Meghan Linsey was just one of the many people who made a political statement on Sunday (Sept. 24) when she knelt on one knee after singing the National Anthem at the Tennessee Titans vs. Seattle Seahawks game. But on Monday, many were asking: Who is Meghan Linsey?

You may recognize her as one half of the former country duo Steel Magnolia, or perhaps from her time on The Voice. Linsey and former fiance Joshua Scott Jones were launched into the spotlight after winning Can You Duet in 2009. They signed a deal with Big Machine Records shortly thereafter and achieved a Top 10 hit with their debut single, "Keep on Lovin' You," which was co-penned by country superstar Chris Stapleton, and landed the duo in the No. 4 slot on Billboard's Hot Country Songs chart that same year. Their self-titled debut EP achieved even greater success, earning a Top 10 on the all-genre Billboard 200 and at No. 3 on Billboard's Top Country Albums chart after its 2011 release. The album's following two singles, "Just by Being You (Halo and Wings)" and "Last Night Again" both cracked the Top 30.

Though the duo ultimately decided to officially part ways in 2014 following Jones' stint in rehab — they also ended their engagement — Linsey has actively been pursing a solo career, albeit in pop. She made her solo debut on a major platform when she competed on Season 8 of The Voice in 2015, earning the title of runner-up while on Blake Shelton's team. Her Voice success was followed by a six-song EP and the development of her beauty brand, Believer by Meghan Linsey.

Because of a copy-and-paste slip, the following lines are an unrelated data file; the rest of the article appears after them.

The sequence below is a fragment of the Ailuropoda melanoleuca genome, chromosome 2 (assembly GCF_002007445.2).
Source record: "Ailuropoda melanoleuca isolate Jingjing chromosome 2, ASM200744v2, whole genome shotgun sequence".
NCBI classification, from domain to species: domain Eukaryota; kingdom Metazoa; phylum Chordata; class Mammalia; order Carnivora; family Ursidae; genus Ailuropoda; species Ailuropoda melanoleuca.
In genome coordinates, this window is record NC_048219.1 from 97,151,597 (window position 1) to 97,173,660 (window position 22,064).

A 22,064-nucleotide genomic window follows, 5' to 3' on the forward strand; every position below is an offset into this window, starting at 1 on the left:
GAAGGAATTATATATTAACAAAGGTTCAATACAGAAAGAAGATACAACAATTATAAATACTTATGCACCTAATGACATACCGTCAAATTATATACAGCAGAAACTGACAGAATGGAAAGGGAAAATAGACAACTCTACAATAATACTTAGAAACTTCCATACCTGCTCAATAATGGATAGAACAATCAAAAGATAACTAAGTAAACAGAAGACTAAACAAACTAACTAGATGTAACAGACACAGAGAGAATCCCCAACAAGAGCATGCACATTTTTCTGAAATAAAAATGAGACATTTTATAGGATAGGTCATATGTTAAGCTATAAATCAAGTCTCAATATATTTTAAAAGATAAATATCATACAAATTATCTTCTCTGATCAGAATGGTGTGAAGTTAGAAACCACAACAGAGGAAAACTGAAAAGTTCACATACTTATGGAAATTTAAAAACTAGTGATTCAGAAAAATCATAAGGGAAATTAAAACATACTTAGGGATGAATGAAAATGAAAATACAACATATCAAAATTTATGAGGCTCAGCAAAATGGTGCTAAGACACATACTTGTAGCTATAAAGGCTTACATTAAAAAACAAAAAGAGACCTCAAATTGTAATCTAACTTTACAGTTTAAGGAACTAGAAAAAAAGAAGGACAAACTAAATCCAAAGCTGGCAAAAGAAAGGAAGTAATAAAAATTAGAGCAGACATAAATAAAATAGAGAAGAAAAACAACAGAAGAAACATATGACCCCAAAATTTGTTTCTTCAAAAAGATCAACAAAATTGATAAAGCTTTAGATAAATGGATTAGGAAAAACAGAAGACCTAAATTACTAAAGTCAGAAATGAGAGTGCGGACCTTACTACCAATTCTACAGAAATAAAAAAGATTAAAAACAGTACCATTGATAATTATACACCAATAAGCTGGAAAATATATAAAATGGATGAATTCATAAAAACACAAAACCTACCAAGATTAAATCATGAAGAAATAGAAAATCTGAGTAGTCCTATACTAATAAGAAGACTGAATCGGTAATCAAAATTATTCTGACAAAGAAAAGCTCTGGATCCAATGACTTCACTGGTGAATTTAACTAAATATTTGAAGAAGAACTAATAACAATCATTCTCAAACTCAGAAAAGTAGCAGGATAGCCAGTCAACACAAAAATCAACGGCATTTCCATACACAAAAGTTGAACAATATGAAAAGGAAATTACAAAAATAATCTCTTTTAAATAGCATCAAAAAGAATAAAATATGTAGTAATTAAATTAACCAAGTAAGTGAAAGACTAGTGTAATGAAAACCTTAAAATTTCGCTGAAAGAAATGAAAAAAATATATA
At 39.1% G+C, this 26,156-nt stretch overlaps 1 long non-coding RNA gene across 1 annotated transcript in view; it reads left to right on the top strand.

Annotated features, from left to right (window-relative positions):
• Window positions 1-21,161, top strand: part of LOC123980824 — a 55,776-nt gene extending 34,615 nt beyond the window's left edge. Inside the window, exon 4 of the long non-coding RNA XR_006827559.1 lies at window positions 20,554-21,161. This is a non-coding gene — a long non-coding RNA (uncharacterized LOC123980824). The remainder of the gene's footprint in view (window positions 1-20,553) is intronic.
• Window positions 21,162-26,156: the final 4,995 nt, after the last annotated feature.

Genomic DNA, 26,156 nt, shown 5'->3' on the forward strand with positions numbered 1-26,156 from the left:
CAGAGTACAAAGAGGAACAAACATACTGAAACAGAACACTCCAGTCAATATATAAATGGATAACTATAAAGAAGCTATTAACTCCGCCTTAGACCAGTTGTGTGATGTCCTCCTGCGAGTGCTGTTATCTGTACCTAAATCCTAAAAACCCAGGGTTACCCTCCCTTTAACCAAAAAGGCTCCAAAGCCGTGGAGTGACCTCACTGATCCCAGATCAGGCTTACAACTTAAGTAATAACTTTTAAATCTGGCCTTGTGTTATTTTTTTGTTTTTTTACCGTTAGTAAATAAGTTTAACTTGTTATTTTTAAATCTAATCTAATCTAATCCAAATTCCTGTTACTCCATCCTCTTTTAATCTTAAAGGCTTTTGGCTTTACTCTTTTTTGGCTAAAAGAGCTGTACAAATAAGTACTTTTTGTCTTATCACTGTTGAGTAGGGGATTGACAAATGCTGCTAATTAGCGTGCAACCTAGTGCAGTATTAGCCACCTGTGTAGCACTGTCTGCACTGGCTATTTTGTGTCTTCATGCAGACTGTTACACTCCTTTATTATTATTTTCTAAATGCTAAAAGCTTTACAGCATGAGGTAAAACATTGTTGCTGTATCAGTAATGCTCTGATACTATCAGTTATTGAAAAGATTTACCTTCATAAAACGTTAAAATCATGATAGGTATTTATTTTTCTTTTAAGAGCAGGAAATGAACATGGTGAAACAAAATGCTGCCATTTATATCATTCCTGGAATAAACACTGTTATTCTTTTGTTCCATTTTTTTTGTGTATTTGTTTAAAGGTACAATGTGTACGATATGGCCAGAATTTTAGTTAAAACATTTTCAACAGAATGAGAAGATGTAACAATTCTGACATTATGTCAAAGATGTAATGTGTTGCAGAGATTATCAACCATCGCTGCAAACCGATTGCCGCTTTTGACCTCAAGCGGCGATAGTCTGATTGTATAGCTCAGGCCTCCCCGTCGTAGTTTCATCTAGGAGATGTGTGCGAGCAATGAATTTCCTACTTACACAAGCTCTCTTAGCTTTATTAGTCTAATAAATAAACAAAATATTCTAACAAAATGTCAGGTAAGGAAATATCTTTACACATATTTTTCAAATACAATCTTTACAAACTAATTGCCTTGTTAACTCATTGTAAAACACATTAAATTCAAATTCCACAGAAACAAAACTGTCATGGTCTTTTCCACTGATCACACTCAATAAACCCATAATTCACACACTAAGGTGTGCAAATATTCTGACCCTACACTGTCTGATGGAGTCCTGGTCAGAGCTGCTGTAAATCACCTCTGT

Linsey made a statement alongside those fighting for equality and justice in the U.S. when she took a knee following her performance of the National Anthem. None of the players from either the Titans or Seahawks were present on the field during the anthem, acting as a form of protest against President Donald Trump, who attacked NFL players and members of the franchise for refusing to stand during the anthem.

Though she was "terrified" walking out onto the field, she knew she had to stand her ground. "I have always built this platform on empowerment and loving people — whatever color, whatever sexual orientation," Linsey explains to Yahoo. “You’re making a choice when you walk out there, however you handle it. If you don’t take a knee, it’s like: what do you stand for? For me, anything else wasn’t an option.”

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